How To Defrost Pipes

You wake up. Your toes recoil the instant they hit the floor. Your breath forms stalactites in the air. You go to wash your face, and squeak squeak, the knobs turn but no water comes out. Damnit. The pipes are frozen. How do you get the water flowing again?

First check to make sure the pipes aren’t cracked, because then you need to replace them and not just warm them up. Assuming they’re not cracked, open up all the faucets and showers. Then you can try the following:

  • Run a hairdryer over the frozen section.
  • Boil some water (you do have an emergency supply of several gallons of water, right?), wrap the pipe in a towel and pour boiling water of the section of pipe.
  • Put a space heater near the pipes
  • Put an incandescent light near the pipes
  • Pour salt water down the drain
  • Wrap the pipe in a heating pad and turn it on.
  • Wrap the pipes in electrical pipe heating tape.
  • Run a blowtorch back and forth over the pipes. Obviously don’t do this with PVC or other plastic pipes.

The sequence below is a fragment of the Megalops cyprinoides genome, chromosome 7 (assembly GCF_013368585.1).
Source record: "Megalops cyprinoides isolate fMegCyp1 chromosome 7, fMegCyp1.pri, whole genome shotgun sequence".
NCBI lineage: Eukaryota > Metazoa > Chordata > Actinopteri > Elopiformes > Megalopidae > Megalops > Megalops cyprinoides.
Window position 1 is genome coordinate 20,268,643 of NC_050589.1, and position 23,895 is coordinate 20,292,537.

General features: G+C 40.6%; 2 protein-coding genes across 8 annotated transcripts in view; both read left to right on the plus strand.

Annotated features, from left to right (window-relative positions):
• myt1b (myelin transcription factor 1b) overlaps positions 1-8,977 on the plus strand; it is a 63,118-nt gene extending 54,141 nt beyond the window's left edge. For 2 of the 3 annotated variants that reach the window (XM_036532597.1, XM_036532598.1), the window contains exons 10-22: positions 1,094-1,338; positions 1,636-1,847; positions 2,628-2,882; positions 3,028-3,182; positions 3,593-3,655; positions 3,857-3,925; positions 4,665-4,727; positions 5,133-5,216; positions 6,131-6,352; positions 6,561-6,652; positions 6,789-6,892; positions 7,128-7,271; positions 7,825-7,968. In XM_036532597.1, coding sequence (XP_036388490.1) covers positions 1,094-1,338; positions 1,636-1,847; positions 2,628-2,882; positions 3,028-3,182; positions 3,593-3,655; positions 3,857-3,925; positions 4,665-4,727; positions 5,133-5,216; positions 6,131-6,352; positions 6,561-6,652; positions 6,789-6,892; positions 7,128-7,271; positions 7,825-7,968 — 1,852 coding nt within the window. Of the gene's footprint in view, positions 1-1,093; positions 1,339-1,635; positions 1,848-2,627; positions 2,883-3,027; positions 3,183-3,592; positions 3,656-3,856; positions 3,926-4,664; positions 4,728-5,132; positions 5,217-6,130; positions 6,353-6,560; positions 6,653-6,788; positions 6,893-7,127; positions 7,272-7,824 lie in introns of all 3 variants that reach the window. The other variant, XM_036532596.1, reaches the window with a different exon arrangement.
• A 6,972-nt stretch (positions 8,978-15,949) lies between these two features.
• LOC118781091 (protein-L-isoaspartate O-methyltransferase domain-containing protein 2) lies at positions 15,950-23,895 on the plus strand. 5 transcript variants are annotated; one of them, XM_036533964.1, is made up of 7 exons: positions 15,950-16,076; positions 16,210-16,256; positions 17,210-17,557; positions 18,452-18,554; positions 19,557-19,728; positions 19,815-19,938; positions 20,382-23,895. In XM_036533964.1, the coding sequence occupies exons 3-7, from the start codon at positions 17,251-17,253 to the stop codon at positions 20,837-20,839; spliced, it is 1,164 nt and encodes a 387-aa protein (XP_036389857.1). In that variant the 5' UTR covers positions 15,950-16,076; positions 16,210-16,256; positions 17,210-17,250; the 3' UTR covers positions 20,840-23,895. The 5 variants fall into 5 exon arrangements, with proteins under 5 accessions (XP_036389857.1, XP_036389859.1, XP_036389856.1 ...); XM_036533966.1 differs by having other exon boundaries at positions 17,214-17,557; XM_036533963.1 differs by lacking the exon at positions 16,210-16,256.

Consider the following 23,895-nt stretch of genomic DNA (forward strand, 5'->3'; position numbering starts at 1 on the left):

• Pour boiling water down the drain.

To find the frozen section of the pipes, bang along its length until you hear a part that sounds different. This piece of the pipe will probably be located wherever the cold water pipe runs through the coldest part of the house.

Of course, prevention is the best cure. Make sure to properly insulate your pipes and walls. And if you know it’s suddenly going to get super-cold, you can ward off your pipes getting frozen if you leave your pipes running just a trickle the night before the cold weather hits.

What techniques do you use to thaw your pipes?

How to Thaw Frozen Pipes [eHow]